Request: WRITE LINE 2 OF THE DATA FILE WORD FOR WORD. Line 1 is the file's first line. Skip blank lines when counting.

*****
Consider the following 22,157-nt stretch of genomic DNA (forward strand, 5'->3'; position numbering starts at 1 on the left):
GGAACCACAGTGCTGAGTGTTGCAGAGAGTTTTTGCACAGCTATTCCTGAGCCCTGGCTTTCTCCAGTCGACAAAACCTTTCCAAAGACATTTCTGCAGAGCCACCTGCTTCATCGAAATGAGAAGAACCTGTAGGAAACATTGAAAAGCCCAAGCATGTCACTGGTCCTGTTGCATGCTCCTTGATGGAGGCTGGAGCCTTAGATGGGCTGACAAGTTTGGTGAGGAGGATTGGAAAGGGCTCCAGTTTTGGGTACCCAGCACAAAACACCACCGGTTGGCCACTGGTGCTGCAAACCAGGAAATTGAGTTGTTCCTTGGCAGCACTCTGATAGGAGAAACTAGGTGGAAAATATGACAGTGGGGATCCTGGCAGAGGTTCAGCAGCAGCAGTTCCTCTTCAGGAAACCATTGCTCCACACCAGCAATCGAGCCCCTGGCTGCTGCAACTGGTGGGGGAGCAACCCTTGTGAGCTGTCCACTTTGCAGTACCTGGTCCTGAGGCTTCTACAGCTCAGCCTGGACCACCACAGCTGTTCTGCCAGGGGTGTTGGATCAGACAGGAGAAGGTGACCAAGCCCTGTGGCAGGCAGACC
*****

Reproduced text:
GGAACCACAGTGCTGAGTGTTGCAGAGAGTTTTTGCACAGCTATTCCTGAGCCCTGGCTTTCTCCAGTCGACAAAACCTTTCCAAAGACATTTCTGCAGAGCCACCTGCTTCATCGAAATGAGAAGAACCTGTAGGAAACATTGAAAAGCCCAAGCATGTCACTGGTCCTGTTGCATGCTCCTTGATGGAGGCTGGAGCCTTAGATGGGCTGACAAGTTTGGTGAGGAGGATTGGAAAGGGCTCCAGTTTTGGGTACCCAGCACAAAACACCACCGGTTGGCCACTGGTGCTGCAAACCAGGAAATTGAGTTGTTCCTTGGCAGCACTCTGATAGGAGAAACTAGGTGGAAAATATGACAGTGGGGATCCTGGCAGAGGTTCAGCAGCAGCAGTTCCTCTTCAGGAAACCATTGCTCCACACCAGCAATCGAGCCCCTGGCTGCTGCAACTGGTGGGGGAGCAACCCTTGTGAGCTGTCCACTTTGCAGTACCTGGTCCTGAGGCTTCTACAGCTCAGCCTGGACCACCACAGCTGTTCTGCCAGGGGTGTTGGATCAGACAGGAGAAGGTGACCAAGCCCTGTGGCAGGCAGACC